Pritchett, Lant (2006) Center For Global Development Essay
Pritchett, Lant (2006) Center For Global Development
When the wings are strong, even the birds fly! Birds also, as a rule migrate, flying thousands of miles to the area and the climate of their choice every year. Even before the Christian era, adventurous traders and devoted missionaries have been moving from one country to another for their purposes in view. Migration is an age-old happening. The industrial and internet revolutions, the modern materialistic civilization have commercially shrunk the world. ‘Atlas has shrugged!’ When basic conditions are created for the people to move from one country to another, irresistible demographic forces are bound to exert their pressure.
To check these forces through anti-immigration ideas is like blocking the furiously advancing avalanche with the fence of straw. Or trying to touch the moon by kite-flying! Or controlling the rising flood waters by filling pitchers! Statistical studies are no doubt needed, but it is no use digging the well when the house is on fire. In times of war, your goal should be to win the war, no matter how you win. I mean to say, all the relative efforts should be to tackle the root cause of the problem.
It is no ordinary chat on the subject of migration by Pritchett….
Pritchett’s ideas are far-sighted. The world leaders talk about globalization and “the world is one family” concept, but the so-called national interests are entrenched too strongly in them. They wish to remain dry under water. Efforts are constantly on the anvil to check labor mobility. Political interests are the main consideration; welfare of the common man is nicely swept under the carpet, by arguments and counterarguments. The governments are resisting the liberal ideas, because the rich people of the country protest against creating favorable conditions for the labor to immigrate! Some forward thinking statesmen/ politicians have to take initiative to break he deadlock if they really wish to do something tangible for the welfare of the people to whom employment means their livelihood.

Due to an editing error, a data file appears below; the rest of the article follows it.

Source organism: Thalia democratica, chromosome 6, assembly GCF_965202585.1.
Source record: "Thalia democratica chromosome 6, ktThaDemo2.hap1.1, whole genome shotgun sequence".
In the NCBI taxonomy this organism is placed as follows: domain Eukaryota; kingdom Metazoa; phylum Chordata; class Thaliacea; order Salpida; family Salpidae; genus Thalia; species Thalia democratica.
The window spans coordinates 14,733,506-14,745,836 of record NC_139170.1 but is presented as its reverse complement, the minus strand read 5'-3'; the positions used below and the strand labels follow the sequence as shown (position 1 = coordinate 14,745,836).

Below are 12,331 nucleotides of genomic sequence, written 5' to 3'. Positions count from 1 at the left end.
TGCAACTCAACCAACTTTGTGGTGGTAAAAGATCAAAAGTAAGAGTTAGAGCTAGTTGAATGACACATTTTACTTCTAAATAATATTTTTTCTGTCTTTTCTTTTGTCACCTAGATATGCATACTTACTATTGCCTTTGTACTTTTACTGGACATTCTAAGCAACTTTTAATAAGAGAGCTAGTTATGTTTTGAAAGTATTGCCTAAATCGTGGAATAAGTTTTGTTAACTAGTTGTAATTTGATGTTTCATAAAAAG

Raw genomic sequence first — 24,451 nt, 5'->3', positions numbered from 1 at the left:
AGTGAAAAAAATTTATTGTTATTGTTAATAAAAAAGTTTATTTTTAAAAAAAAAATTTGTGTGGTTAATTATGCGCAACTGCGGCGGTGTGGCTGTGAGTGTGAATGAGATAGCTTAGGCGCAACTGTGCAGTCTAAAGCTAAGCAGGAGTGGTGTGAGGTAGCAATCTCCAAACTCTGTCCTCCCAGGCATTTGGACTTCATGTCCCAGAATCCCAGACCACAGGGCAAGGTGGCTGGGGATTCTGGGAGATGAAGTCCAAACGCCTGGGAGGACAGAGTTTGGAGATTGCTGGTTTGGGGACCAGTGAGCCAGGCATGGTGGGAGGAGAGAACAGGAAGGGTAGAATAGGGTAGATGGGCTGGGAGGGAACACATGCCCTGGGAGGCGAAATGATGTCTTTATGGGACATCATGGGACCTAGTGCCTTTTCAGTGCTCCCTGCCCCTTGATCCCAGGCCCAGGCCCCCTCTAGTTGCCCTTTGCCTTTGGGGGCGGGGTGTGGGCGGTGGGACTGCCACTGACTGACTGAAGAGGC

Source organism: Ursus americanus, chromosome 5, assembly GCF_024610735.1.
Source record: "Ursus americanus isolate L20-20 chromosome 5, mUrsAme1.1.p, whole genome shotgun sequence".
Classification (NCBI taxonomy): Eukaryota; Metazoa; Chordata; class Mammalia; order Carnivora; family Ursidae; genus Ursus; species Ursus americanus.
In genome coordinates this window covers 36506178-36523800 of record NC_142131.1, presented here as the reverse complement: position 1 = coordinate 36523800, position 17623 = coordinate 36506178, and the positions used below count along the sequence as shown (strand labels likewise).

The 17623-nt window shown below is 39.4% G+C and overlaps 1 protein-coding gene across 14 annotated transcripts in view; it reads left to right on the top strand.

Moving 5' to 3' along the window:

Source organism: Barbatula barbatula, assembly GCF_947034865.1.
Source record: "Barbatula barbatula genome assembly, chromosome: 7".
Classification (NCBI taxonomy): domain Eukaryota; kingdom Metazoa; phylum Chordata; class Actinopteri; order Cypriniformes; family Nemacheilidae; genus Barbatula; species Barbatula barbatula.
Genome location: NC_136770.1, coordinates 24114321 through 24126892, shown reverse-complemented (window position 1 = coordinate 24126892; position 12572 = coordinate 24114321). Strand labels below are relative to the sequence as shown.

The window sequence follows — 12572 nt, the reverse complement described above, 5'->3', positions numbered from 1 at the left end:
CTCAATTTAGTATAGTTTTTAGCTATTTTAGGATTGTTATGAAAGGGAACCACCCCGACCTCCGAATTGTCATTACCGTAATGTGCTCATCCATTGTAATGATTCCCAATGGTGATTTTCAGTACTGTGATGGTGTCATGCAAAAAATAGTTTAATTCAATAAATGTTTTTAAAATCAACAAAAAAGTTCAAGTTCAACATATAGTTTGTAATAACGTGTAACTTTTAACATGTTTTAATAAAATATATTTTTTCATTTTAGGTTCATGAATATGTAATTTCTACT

Temporary work-permits and protection of migrants’ fundamental human rights are the important issues. Lant Pritchett is touching the live wire! Your book will be controversial, Mr. Pritchett, but do not bother. All great ideas have been controversial. Some centuries ago, people and intellectuals did believe that the Earth is flat and the sun does the rotations! The book is not a voluminous work by page-count, just 151 pages, but they are sufficient to stir the thinking process of the individuals concerned, the politicians and the policy-makers.
He tenders provocative ideas, on the issues where provocation is required. The book has 5 chapters, i) Four Irresistible Forces for Increased Labor Mobility, ii) The Fifth Irresistible Force: Ghosts & Zombies, iii) Immovable Ideas: Myths and Truths, iv) Accommodating Forces and Ideas to achieve development—Friendly Labor Mobility v) Conclusion: Let their People Come. To the fundamental question in Economics, what are the factors of production, the answer is, land, labor, capital and organization. Labor is the most important of them for capital without labor is dead!
It is not that Lant is unaware of the political consequences of labor immigration. But he is an economist. He has soft-corner for the labor and it is not mere wishful thinking. He gives his favorable disposition towards the labor force and makes out a brilliant case for expanded immigration in rich countries. If you are thinking in terms of globalizing everything, why not labor, is the question posed by Lant.